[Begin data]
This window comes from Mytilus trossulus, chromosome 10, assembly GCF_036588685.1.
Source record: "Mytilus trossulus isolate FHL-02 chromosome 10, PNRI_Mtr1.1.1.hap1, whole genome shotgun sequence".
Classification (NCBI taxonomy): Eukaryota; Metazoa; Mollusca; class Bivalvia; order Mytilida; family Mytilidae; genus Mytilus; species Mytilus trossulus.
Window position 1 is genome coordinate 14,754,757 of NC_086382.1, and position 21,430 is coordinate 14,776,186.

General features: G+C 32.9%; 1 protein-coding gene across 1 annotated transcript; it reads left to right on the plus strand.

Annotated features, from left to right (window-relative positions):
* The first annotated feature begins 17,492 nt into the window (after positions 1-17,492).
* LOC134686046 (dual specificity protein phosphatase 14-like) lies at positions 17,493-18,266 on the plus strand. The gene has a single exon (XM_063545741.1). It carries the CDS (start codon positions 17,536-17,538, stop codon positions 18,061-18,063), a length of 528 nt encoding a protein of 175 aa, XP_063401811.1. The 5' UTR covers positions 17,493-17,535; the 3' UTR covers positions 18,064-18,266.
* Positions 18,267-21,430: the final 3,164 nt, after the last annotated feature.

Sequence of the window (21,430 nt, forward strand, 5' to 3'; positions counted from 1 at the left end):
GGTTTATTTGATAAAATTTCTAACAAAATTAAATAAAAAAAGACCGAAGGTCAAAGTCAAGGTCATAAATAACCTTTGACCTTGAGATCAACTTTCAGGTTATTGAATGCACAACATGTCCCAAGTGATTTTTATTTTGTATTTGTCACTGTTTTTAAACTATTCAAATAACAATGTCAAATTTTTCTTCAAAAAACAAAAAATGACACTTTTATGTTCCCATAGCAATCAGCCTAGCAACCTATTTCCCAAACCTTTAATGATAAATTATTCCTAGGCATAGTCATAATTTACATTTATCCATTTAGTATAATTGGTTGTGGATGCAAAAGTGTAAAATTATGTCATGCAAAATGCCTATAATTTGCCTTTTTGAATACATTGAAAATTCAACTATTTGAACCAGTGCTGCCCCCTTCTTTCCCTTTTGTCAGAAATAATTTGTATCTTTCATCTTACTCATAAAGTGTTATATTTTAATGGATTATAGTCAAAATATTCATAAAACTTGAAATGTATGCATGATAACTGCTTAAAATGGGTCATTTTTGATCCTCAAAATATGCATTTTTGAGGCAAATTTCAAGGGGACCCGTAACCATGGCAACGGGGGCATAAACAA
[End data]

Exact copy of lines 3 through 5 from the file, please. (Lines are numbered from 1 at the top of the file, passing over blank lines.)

Classification (NCBI taxonomy): Eukaryota; Metazoa; Mollusca; class Bivalvia; order Mytilida; family Mytilidae; genus Mytilus; species Mytilus trossulus.
Window position 1 is genome coordinate 14,754,757 of NC_086382.1, and position 21,430 is coordinate 14,776,186.

General features: G+C 32.9%; 1 protein-coding gene across 1 annotated transcript; it reads left to right on the plus strand.